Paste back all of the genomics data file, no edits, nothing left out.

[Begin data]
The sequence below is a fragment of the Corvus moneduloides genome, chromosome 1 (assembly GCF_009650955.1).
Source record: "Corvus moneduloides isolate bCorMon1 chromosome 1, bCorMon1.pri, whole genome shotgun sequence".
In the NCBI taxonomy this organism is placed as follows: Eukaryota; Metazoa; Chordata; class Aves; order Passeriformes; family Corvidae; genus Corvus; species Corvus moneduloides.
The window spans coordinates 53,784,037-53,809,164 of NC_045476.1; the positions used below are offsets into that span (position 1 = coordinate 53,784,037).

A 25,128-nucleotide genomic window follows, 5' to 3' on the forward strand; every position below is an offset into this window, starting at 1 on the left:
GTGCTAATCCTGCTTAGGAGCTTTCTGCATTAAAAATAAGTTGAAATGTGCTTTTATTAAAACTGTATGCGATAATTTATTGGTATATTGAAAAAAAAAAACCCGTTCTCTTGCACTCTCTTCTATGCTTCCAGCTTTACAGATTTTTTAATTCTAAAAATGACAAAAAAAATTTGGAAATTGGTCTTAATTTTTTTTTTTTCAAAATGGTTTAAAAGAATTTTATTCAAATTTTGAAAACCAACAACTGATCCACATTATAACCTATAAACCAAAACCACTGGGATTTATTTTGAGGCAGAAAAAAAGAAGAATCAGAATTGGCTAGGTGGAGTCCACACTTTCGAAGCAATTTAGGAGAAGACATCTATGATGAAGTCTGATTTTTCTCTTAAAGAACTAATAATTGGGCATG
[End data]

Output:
The sequence below is a fragment of the Corvus moneduloides genome, chromosome 1 (assembly GCF_009650955.1).
Source record: "Corvus moneduloides isolate bCorMon1 chromosome 1, bCorMon1.pri, whole genome shotgun sequence".
In the NCBI taxonomy this organism is placed as follows: Eukaryota; Metazoa; Chordata; class Aves; order Passeriformes; family Corvidae; genus Corvus; species Corvus moneduloides.
The window spans coordinates 53,784,037-53,809,164 of NC_045476.1; the positions used below are offsets into that span (position 1 = coordinate 53,784,037).

A 25,128-nucleotide genomic window follows, 5' to 3' on the forward strand; every position below is an offset into this window, starting at 1 on the left:
GTGCTAATCCTGCTTAGGAGCTTTCTGCATTAAAAATAAGTTGAAATGTGCTTTTATTAAAACTGTATGCGATAATTTATTGGTATATTGAAAAAAAAAAACCCGTTCTCTTGCACTCTCTTCTATGCTTCCAGCTTTACAGATTTTTTAATTCTAAAAATGACAAAAAAAATTTGGAAATTGGTCTTAATTTTTTTTTTTTCAAAATGGTTTAAAAGAATTTTATTCAAATTTTGAAAACCAACAACTGATCCACATTATAACCTATAAACCAAAACCACTGGGATTTATTTTGAGGCAGAAAAAAAGAAGAATCAGAATTGGCTAGGTGGAGTCCACACTTTCGAAGCAATTTAGGAGAAGACATCTATGATGAAGTCTGATTTTTCTCTTAAAGAACTAATAATTGGGCATG